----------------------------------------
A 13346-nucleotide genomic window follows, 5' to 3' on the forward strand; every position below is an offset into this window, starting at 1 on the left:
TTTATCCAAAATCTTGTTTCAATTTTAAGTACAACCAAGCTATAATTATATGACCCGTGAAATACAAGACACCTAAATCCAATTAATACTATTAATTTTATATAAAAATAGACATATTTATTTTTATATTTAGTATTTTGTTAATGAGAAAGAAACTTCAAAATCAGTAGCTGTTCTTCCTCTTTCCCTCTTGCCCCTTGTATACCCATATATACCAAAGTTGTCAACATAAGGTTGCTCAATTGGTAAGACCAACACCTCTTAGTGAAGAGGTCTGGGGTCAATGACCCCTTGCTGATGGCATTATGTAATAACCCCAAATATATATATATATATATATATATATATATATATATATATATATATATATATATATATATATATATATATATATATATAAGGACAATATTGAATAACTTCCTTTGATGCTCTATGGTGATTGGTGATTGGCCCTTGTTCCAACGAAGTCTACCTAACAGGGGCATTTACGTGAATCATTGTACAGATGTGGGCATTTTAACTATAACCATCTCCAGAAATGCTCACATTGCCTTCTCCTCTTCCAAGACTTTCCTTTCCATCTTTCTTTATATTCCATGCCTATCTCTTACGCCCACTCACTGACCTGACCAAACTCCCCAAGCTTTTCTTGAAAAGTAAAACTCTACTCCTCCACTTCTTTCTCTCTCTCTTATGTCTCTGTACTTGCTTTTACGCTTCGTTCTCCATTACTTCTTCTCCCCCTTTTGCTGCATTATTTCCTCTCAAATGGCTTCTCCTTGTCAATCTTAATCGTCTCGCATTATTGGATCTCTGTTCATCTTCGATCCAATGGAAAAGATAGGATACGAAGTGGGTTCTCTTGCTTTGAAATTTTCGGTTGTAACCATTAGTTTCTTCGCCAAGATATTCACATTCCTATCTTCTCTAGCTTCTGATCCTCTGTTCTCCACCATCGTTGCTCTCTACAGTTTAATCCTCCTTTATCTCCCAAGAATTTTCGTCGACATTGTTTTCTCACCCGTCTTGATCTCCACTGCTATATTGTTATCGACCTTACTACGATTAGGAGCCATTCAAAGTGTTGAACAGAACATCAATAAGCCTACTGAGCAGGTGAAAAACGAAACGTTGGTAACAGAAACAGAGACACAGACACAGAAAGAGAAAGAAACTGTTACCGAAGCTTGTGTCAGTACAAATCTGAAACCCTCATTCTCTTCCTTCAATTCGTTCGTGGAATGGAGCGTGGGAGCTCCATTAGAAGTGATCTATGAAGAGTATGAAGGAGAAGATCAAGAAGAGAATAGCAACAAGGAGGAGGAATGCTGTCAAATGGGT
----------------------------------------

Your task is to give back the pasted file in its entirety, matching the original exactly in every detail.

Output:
A 13346-nucleotide genomic window follows, 5' to 3' on the forward strand; every position below is an offset into this window, starting at 1 on the left:
TTTATCCAAAATCTTGTTTCAATTTTAAGTACAACCAAGCTATAATTATATGACCCGTGAAATACAAGACACCTAAATCCAATTAATACTATTAATTTTATATAAAAATAGACATATTTATTTTTATATTTAGTATTTTGTTAATGAGAAAGAAACTTCAAAATCAGTAGCTGTTCTTCCTCTTTCCCTCTTGCCCCTTGTATACCCATATATACCAAAGTTGTCAACATAAGGTTGCTCAATTGGTAAGACCAACACCTCTTAGTGAAGAGGTCTGGGGTCAATGACCCCTTGCTGATGGCATTATGTAATAACCCCAAATATATATATATATATATATATATATATATATATATATATATATATATATATATATATATATATATATATATATATATAAGGACAATATTGAATAACTTCCTTTGATGCTCTATGGTGATTGGTGATTGGCCCTTGTTCCAACGAAGTCTACCTAACAGGGGCATTTACGTGAATCATTGTACAGATGTGGGCATTTTAACTATAACCATCTCCAGAAATGCTCACATTGCCTTCTCCTCTTCCAAGACTTTCCTTTCCATCTTTCTTTATATTCCATGCCTATCTCTTACGCCCACTCACTGACCTGACCAAACTCCCCAAGCTTTTCTTGAAAAGTAAAACTCTACTCCTCCACTTCTTTCTCTCTCTCTTATGTCTCTGTACTTGCTTTTACGCTTCGTTCTCCATTACTTCTTCTCCCCCTTTTGCTGCATTATTTCCTCTCAAATGGCTTCTCCTTGTCAATCTTAATCGTCTCGCATTATTGGATCTCTGTTCATCTTCGATCCAATGGAAAAGATAGGATACGAAGTGGGTTCTCTTGCTTTGAAATTTTCGGTTGTAACCATTAGTTTCTTCGCCAAGATATTCACATTCCTATCTTCTCTAGCTTCTGATCCTCTGTTCTCCACCATCGTTGCTCTCTACAGTTTAATCCTCCTTTATCTCCCAAGAATTTTCGTCGACATTGTTTTCTCACCCGTCTTGATCTCCACTGCTATATTGTTATCGACCTTACTACGATTAGGAGCCATTCAAAGTGTTGAACAGAACATCAATAAGCCTACTGAGCAGGTGAAAAACGAAACGTTGGTAACAGAAACAGAGACACAGACACAGAAAGAGAAAGAAACTGTTACCGAAGCTTGTGTCAGTACAAATCTGAAACCCTCATTCTCTTCCTTCAATTCGTTCGTGGAATGGAGCGTGGGAGCTCCATTAGAAGTGATCTATGAAGAGTATGAAGGAGAAGATCAAGAAGAGAATAGCAACAAGGAGGAGGAATGCTGTCAAATGGGT